The Honest Truth About Carbon Steel Pans
The carbon steel pans made by JAO Originals are not pre-seasoned. They have a light coating of cooking oil applied to protect the surface from rust and that is all. So let's talk about seasoning. Some people say olive oil, some say flax seed, some say grape seed, and there are dozens more opinions about what should and should not be used for seasoning. Should carbon steel pans even be seasoned? Let's face it, a seasoned pan can be a real pain for some people. A lot of it comes down to personal preference and the conditions the pan is being used under. Seasoned pans like higher heat. To keep food from sticking, unseasoned pans require a lot more care about how much heat is used. Let's take a closer look.
Carbon steel is constantly compared to cast iron with many saying there is little difference except for carbon content. Cast iron has a carbon content of 2% or greater. Low carbon steel has a carbon content less than 0.25%. That difference in carbon is enough to create two completely different materials with completely different strengths and weaknesses.
Cast iron cookware is made by pouring molten cast iron into molds. The molten material takes on the form of the mold and is then allowed to cool until it becomes solid. Nothing from this point forward changes. The amount of carbon and other alloying agents that were in the molten material determines the internal structure and porousness of the cast iron pan. It can not be changed.
Low carbon steel also starts as molten material and while it can be cast the bulk of carbon steels are poured into molds that form ingots. After cooling, ingots are sent to rolling mills that create the flat, round and bar shaped materials that the daily items around us are made from. So how do they create flat sheet from a rectangular ingot that weighs thousands of pounds? Basically by squeezing it through sets of rollers that exert tremendous pressures on the material and gradually reduce the thickness a little at a time. Eventually you have an extremely long piece of metal at the thickness you desire. Granted, there is a lot more detail to the process than I have put in this one paragraph but my purpose is to provide a general overview that shows the difference between cast iron and carbon steel.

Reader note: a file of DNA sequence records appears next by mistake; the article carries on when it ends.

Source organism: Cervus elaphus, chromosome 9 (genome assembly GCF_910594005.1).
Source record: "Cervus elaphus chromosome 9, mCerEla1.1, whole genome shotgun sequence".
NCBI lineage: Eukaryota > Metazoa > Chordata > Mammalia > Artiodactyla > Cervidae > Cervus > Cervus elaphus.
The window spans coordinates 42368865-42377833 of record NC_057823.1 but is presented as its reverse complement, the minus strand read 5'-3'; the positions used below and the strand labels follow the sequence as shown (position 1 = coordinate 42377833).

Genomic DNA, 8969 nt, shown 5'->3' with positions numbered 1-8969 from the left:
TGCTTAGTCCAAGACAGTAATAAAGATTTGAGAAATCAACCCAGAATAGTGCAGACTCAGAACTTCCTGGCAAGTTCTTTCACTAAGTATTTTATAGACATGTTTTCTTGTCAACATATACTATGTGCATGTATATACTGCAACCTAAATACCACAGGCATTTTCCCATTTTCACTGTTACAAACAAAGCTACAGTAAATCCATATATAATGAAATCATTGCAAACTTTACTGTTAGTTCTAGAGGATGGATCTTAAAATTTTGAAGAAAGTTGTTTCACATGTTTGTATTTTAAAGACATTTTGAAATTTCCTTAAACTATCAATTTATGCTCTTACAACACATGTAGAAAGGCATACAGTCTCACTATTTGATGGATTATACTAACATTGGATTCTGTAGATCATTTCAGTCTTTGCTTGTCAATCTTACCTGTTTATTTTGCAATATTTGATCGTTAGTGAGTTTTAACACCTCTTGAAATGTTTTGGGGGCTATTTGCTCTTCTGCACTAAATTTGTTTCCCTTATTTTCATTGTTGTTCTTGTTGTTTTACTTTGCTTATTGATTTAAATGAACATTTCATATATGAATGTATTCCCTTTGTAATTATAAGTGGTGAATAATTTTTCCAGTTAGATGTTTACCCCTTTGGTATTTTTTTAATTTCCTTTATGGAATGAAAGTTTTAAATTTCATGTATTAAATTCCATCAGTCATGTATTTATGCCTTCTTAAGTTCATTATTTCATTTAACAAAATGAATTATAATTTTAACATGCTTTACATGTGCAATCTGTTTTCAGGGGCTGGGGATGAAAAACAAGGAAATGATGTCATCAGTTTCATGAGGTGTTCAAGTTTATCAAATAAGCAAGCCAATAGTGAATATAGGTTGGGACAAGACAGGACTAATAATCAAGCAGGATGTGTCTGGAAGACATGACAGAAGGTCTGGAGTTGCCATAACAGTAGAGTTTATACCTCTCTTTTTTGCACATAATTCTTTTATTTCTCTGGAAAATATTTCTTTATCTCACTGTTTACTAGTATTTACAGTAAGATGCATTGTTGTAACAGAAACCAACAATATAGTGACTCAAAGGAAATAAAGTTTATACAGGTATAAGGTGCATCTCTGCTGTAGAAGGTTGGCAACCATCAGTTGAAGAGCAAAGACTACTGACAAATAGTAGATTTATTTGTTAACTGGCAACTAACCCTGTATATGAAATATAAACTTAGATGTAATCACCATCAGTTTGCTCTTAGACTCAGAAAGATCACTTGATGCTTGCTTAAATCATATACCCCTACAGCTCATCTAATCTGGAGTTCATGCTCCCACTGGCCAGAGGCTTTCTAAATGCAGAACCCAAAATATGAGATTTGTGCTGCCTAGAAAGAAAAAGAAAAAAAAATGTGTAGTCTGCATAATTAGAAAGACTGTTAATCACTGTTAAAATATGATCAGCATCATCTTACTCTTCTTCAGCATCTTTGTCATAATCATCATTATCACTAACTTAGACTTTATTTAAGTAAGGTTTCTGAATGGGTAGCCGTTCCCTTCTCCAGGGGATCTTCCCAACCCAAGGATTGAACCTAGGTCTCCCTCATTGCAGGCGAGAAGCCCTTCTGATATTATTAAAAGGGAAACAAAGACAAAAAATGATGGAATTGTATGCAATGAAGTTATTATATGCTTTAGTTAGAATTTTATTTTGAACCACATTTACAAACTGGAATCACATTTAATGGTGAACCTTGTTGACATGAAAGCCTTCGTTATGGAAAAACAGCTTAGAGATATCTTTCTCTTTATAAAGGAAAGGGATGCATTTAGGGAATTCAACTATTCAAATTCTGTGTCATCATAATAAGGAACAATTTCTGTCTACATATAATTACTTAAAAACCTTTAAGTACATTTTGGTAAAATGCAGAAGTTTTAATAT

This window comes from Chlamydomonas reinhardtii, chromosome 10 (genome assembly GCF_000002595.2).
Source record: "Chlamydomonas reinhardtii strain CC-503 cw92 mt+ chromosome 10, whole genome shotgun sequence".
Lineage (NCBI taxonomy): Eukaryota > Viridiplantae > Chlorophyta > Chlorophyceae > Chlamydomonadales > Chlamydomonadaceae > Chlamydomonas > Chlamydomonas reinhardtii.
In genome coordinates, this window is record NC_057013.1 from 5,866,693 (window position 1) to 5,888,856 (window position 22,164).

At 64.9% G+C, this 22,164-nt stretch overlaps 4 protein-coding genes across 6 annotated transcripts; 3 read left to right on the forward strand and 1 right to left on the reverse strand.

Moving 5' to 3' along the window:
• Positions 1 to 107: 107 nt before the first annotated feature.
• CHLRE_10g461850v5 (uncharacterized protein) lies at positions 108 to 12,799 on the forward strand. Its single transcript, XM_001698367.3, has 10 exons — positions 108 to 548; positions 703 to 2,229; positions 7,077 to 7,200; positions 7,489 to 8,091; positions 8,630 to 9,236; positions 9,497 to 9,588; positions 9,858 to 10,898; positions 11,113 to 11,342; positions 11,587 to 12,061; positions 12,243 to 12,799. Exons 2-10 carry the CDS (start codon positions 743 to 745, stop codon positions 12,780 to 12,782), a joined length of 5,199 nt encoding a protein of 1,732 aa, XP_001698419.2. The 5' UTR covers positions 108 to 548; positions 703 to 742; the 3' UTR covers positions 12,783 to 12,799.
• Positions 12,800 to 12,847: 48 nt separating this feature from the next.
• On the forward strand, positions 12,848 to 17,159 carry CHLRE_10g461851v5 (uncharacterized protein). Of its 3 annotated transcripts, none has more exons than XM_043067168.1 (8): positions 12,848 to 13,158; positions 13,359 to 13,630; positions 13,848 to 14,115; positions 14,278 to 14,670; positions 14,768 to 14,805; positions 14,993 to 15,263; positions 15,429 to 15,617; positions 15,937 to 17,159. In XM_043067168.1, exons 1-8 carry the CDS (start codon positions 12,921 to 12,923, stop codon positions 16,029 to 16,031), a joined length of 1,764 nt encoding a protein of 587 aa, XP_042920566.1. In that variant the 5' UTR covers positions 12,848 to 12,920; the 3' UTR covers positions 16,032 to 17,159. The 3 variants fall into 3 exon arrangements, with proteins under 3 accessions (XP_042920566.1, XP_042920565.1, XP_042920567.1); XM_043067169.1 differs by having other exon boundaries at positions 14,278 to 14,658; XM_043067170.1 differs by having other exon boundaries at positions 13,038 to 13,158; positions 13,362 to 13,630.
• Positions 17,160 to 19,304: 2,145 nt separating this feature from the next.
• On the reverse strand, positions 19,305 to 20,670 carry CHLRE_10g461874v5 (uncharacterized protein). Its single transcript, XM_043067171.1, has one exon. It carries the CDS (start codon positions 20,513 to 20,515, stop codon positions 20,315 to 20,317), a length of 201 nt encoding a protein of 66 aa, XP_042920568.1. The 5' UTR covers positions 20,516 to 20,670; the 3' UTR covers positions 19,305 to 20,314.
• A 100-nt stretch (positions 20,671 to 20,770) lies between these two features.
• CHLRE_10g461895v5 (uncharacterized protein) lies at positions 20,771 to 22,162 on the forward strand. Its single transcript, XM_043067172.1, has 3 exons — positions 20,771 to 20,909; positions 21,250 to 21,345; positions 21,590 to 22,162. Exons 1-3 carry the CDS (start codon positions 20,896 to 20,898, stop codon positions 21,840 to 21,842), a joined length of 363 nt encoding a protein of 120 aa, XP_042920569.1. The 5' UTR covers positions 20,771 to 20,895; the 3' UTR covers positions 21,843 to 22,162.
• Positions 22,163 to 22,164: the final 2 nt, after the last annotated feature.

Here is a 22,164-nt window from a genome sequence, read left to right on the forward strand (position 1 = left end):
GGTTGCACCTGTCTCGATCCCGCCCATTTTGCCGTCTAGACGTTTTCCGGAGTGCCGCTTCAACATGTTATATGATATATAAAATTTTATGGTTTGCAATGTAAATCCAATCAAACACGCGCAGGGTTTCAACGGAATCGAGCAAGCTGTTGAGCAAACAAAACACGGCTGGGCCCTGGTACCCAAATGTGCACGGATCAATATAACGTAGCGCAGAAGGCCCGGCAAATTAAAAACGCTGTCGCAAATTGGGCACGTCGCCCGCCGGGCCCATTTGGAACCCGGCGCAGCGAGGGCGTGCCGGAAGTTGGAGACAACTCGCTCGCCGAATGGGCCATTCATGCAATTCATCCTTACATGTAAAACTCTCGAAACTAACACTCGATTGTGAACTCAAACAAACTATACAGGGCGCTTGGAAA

Because of the low carbon content of carbon steel, it is not a porous material to begin with but the compressive pressures that it goes through during the rolling process assures a very tight structure in the metal. This is why so many people have trouble seasoning carbon steel pans. With cast iron, no matter how much it is machined or polished the fact that it is a porous material can not be changed and that makes it easier to season. The oils, the greases, and the fats have something to leach into and grab hold of making the seasoning on cast iron more durable. With such a tight structure, carbon steel is the complete opposite as greases and oils have a much harder time bonding to the surface.
Personally I don't season my carbon pans. I use them for whatever I want and never have to worry about the seasoning peeling off. Simply add butter or oil to the bottom of the pan and start cooking at a lower temperature. I've had good results and very few sticking issues because of the nature of carbon steel. Cleanup is always simple if I've used enough butter and I don't think twice about using a green scrubber for anything left behind. There's no seasoning to damage! In my opinion there are more advantages to just using the pan and not worrying about seasoning. If the way you cook and the foods you cook promote seasoning, over time, it's going to happen on it's own.
The best advice I can give anyone is don't stress with what so many on the internet and elsewhere are promoting regarding seasoning a pan. Carbon steel cookware is very forgiving so take the time to experiment and find what works for you. But remember, you will have greater success regarding food not sticking by using a lower heat with an unseasoned pan.
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